Massachusetts opioid bill includes help for pain patients Boston Globe

The bill on opioids that the Massachusetts Legislature approved late Tuesday contains several provisions that have nothing to do with combating opioid addiction, but instead aim to help people often seen as casualties of that fight — those suffering from chronic pain.

Spooked by worries about addiction and poorly trained in pain management, many physicians have reduced or stopped prescribing medications for pain, and some avoid pain patients altogether, advocates say. At the same time, insurance often doesn’t cover other types of treatment for pain.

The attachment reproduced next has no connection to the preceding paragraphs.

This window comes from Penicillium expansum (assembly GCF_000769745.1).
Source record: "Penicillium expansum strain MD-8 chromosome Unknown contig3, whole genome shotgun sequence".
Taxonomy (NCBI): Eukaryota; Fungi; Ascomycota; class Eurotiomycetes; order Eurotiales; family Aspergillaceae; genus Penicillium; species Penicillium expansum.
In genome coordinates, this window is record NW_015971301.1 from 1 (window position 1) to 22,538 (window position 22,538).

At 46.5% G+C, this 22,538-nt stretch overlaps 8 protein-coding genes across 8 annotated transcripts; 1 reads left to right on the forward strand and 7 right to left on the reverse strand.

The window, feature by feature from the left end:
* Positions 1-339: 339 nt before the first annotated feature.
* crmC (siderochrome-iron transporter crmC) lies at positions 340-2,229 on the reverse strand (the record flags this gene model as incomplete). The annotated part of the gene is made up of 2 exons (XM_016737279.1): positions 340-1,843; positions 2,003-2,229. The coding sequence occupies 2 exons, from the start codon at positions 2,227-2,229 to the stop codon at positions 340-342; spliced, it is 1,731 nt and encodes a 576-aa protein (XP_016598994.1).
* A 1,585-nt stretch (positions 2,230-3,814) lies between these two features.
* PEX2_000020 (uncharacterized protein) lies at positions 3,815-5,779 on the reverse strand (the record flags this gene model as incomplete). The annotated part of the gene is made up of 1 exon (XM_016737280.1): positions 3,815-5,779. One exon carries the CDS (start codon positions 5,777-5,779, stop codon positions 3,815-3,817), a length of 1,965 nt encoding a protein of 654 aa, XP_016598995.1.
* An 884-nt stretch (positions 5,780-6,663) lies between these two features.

“For some people, they’re just uncomfortable with this notion that you give drugs to a person who has an addiction that’s chemical-based,” Senator Cindy F. Friedman, chairwoman of the Joint Committee on Mental Health, Substance Use, and Recovery, said Wednesday.

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